Investor Alert

The Wall Street Journal

Feb. 27, 2017, 9:38 a.m. EST

Merger between London Stock Exchange, Deutsche Börse in doubt

Antitrust concerns over LSE’s ownership of Italian trading platform

By Ben Dummett

A woman walks past the London Stock Exchange building in London.

The planned megamerger between Deutsche Börse AG and London Stock Exchange Group PLC to create Europe’s largest exchange is at risk after the LSE said late Sunday it wouldn’t sell its majority-owned fixed-income trading platform in Italy to appease antitrust concerns over the deal.

The exchanges earlier in February offered the planned EUR510 million ($540 million) sale of the LSE’s French clearing operation to pan European rival Euronext NV (PAR:FR:ENX)   as a possible way to secure European Commission approval for the deal. The companies were betting that concession would be enough to ease regulatory concern over the combined entity exercising too much control over clearing trades of derivatives and other products at the expense of smaller competitors and investors.

But the commission signaled that move wouldn’t be enough to address the combined exchange’s potential pricing and market power over the trading of bonds and repurchase agreements — a form of short-term funding — in the Italian market. The LSE   said the EC wants the exchange to sell its majority stake in MTS S.p.A, a regulated electronic trading platform for European wholesale government bonds and other fixed-income securities. In particular, MTS is a major trading platform for Italian government bonds and other securities, making it a systemically important regulated business in Italy, the LSE said in a statement.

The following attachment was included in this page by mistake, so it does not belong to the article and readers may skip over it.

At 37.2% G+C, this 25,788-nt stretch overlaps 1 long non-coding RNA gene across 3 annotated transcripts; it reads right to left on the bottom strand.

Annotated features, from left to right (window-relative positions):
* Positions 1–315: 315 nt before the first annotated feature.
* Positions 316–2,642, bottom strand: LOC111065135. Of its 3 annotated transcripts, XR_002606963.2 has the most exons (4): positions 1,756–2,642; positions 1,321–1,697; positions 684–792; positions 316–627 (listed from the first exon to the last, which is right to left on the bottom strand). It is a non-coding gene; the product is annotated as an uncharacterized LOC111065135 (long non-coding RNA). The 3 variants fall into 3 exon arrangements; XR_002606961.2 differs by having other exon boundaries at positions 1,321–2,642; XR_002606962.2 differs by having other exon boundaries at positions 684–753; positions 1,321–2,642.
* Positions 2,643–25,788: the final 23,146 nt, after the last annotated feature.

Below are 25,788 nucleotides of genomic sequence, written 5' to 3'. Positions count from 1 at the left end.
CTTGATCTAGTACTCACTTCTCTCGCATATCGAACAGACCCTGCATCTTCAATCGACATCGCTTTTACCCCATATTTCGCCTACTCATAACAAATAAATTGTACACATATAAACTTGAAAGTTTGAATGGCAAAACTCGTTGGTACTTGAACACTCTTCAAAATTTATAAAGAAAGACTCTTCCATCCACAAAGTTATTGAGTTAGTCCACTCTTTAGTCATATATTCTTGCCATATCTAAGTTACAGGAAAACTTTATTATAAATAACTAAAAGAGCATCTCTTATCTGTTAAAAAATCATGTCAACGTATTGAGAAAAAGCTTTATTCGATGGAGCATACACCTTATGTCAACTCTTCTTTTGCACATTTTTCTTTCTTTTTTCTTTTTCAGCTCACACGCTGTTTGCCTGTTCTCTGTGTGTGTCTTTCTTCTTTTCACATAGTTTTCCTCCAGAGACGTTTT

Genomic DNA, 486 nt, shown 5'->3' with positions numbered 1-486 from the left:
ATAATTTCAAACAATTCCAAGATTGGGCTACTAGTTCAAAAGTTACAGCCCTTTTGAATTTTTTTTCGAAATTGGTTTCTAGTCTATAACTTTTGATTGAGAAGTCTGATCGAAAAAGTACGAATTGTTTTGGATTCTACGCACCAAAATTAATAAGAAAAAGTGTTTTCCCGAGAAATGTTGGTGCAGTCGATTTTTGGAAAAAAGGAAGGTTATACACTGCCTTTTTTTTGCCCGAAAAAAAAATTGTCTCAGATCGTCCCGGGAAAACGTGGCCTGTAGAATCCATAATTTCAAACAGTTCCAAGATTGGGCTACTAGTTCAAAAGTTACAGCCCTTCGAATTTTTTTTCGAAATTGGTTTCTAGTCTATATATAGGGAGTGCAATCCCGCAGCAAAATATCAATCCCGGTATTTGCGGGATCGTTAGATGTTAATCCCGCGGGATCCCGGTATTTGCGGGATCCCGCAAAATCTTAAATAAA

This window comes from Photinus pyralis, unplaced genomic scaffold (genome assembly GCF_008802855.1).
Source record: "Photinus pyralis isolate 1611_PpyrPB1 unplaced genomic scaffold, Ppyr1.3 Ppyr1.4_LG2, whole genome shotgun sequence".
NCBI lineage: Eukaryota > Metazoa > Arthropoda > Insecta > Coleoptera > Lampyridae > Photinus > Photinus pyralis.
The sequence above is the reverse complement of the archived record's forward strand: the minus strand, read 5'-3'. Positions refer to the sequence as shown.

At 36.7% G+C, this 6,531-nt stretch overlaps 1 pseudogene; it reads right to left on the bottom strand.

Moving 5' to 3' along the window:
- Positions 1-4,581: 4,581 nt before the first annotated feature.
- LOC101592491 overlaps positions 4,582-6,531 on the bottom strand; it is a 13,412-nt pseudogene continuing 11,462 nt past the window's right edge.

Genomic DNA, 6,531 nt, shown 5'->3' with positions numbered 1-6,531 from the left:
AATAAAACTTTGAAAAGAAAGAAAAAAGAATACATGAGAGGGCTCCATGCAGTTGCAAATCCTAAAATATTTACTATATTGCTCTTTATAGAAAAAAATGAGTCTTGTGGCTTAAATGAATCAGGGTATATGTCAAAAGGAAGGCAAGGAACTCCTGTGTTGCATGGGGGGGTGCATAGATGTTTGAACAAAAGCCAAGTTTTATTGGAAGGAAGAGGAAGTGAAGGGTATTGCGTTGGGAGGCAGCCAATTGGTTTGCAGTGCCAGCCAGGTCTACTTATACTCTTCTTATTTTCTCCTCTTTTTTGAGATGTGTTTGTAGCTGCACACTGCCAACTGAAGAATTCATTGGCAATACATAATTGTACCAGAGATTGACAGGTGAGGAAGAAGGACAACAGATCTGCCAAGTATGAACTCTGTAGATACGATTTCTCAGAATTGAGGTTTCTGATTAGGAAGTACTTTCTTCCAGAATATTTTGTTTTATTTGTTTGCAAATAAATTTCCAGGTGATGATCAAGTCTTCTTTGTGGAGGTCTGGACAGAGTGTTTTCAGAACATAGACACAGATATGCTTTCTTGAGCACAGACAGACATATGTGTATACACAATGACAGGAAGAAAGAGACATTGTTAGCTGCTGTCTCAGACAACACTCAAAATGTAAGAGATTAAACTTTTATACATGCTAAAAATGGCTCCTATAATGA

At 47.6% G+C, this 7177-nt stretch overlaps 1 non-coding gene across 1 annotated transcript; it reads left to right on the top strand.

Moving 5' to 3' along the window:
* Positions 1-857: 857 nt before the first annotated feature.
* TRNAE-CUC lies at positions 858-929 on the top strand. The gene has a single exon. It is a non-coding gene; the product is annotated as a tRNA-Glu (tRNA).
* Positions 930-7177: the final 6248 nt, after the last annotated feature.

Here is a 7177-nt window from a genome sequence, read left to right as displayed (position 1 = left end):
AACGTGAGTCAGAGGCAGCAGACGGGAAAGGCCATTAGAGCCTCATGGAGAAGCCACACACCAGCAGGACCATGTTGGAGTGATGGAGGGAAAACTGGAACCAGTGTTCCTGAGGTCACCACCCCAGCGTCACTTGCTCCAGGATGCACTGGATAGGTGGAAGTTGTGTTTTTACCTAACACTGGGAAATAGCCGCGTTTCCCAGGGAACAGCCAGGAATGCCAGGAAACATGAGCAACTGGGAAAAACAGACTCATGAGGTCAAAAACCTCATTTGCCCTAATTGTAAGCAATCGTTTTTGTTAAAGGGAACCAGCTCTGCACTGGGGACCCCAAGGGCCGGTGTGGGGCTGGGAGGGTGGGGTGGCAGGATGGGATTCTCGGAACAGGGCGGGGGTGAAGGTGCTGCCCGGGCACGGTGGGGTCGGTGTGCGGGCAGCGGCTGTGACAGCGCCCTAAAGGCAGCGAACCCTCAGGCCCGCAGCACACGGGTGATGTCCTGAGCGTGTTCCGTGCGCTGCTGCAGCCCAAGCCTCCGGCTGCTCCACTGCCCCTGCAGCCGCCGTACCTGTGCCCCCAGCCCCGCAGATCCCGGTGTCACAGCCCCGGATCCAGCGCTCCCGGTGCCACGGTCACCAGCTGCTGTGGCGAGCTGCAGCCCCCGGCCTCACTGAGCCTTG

The LSE rejected the proposal, saying its Italian businesses, of which MTS is a part, represent a major source of revenue and profit and arguing that any sale would damage the exchange’s relationship with securities regulators in Europe. The LSE and Deutsche Börse (FRA:DE:DB1)   had proposed an alternative solution along with the planned sale of LCH SA, the French subsidiary of the LSE’s majority-owned LCH Group, but the LSE Commission rejected it. The LSE didn’t disclose details of its additional concession.

An expanded version of this report appears on WSJ.com.

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